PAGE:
TORONTO — In a game that lasted 11 innings and nearly four hours, with their season and maybe a trip to the World Series in the hanging, the Baltimore Orioles had the bomb but couldn’t drop it.
The O’s most effective player, the most effective at his position in the major leagues this season, was a spectator in Baltimore’s 5-2 loss to the Blue Jays in the American League wild-card game.
If he had been a position player nursing a hurt, you’ll find him a place to pinch hit. Or sub him for defensive purposes. Or pinch run. Or even send him out to the home-plate ump before the game with a lineup card.
If he had been a starting pitcher, okay, maybe circumstances have lined up against you and you had to have him throw 100 pitches on Saturday or Sunday. But even then, there’s a chance you would find a way to get him out there.
Unfortunately for the Orioles, Zach Britton is a reliever. More to the point, he is a closer. He had 47 save opportunities this season and he didn’t squander one. That is the longest perfect run by a left-hander from the start of a season in major-league history and third longest if you lump him in against righties.
By MLB’s criteria, no save opportunity presented itself to Baltimore Tuesday night, so Britton watched the Orioles’ season end from the bullpen.
He didn’t have to, mind you.
With one out and bases empty in the bottom of the 11th and Devon Travis and Josh Donaldson due up for the Blue Jays, Orioles manager Buck Showalter brought Ubaldo Jimenez into the game. Four pitches later, Travis was standing on third and Donaldson on first. It was still two-all. Showalter visited the mound and eyes panned over to the Baltimore bullpen. The gate didn’t open.
Yes, it wasn’t a save situation by the letter. It was, however, an opportunity to save the Orioles season, to save the investment of 162 games and one long night more. Talk about high-leverage situations.
Not the way Showalter saw it, however.
In the losing team’s clubhouse, Britton effected a mien of disappointment but assiduously avoided any hint of disenchantment.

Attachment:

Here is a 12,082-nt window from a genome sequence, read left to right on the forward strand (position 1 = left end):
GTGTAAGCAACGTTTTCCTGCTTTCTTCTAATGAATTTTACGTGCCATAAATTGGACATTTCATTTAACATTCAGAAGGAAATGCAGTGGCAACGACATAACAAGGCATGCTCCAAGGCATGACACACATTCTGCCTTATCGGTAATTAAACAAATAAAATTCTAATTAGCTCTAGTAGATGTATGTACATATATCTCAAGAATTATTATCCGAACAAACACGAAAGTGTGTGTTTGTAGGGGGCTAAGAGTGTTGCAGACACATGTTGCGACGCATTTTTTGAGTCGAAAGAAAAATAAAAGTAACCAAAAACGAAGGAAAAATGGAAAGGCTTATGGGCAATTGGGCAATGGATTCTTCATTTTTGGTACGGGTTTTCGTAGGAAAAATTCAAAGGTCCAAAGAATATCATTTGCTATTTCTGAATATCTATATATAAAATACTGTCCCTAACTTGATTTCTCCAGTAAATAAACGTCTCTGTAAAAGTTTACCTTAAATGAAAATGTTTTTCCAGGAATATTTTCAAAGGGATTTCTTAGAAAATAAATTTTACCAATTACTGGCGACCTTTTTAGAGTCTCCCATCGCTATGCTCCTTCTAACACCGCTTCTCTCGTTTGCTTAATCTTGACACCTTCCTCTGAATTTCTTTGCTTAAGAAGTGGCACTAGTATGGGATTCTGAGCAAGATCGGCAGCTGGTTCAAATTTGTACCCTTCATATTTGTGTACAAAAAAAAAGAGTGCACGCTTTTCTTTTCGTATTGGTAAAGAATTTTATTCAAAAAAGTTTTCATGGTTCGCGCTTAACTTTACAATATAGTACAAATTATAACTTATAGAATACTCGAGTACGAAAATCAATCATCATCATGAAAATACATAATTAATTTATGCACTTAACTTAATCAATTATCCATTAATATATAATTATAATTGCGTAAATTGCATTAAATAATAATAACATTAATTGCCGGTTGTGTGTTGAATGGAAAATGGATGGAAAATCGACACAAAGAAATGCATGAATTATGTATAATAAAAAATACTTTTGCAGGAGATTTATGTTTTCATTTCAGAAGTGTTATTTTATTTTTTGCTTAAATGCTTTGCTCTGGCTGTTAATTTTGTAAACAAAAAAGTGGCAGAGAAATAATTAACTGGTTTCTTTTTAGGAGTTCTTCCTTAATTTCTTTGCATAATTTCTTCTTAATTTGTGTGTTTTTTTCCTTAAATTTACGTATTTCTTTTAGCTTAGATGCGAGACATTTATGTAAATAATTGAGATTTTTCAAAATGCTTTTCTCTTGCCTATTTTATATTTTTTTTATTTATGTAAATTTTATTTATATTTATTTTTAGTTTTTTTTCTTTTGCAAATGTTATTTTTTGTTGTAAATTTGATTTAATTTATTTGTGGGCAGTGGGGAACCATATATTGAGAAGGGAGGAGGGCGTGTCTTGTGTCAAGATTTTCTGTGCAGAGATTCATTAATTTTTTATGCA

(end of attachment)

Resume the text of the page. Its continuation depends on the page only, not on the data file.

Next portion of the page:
“It was frustrating just to sit down there and watch,” Britton said. “You watch the guys battle ahead of you and you want to go in there and do the same … give your offensive team a chance to win. It’s not my call. The guys ahead of me were throwing well.”
When pushed—Britton would likely think “goaded” would be a better word—by a reporter to categorize the events even as “upsetting” the hurler did not bite. “It’s just frustrating,” he said, a word that hung there like no pitch he threw with a one-run lead this year.
Britton tried to make sense of it or at least explain Showalter’s logic to those who will second-guess his skipper’s refusal to bring Britton in. “Ubie [Jimenez] has thrown well here though,” he said. “He’s thrown great recently. He was just starting, you know, but he was throwing well. No doubt in my mind he was going to go in there and throw some zeroes with the heart of their lineup coming up.”
Britton might have been reading too much into a small sample size, all of four pitches, with Edwin Encarnacion coming to the plate.
For his part, Showalter didn’t countenance self-doubt. “No one has been pitching better for us than Ubaldo,” the manager said.
Maybe by Showalter’s aesthetic but not by statistical measure. By the simplest numbers, 47 for 47 and an ERA of 0.54, Britton is the best that the Orioles had, the best that anyone in the American League might summon. Deeper stats make an even more compelling case: Britton’s Win Probability Added in 2016 was the highest for an AL pitcher since Pedro Martinez in 1999. That is, with a game, with a season on the line, Britton represented the best available choice of this millennium.
Britton’s absence in the crucible in the 11th was so glaring that it prompted questions about his readiness: Was he sending word back to the dugout that he was injured or didn’t have his good stuff?
“Everything was fine,” he said. “I warmed a couple of times down there, so I was good to go.”
Showalter seems to have gone into the wild-card game with his mind set on using Britton only with a lead but, if so, it was news to Britton. “They just told me to be ready to go, a couple of innings if necessary,” he said. “I was expecting [to set in] in certain situations if there was an opportunity for a big double-play ball, whether we were ahead or behind or whatever.”
Well, in the 11th inning Tuesday night it was a double-play ball that was needed to stretch the Orioles’ season. They were neither winning nor losing—it was a real case of “whatever.” And really, if you’re not winning and not losing, “whatever” can only be a tie.
Even more curiously there was no precedent for Showalter’s rigidity: Seven times Britton pitched in tie games this season and almost 30 per cent of his innings were worked in non-save circumstances.
If it had been Jose Bautista at the plate rather than Encarnacion there might have been some fathomable logic in sticking with Jimenez. By way of comparison, Bautista has two singles, a double and nary one RBI in 38 career at-bats versus Jimenez, while Encarnacion has an OPS of .726 against him in 41 at-bats.
In the end Buck Showalter saved Britton for an inning or innings that didn’t happen and will never be played.
The manager’s decision will be forever analyzed, scrutinized and second-guessed by anyone who watched the game end, chief among them the guy on the other side of the fence in the Baltimore bullpen.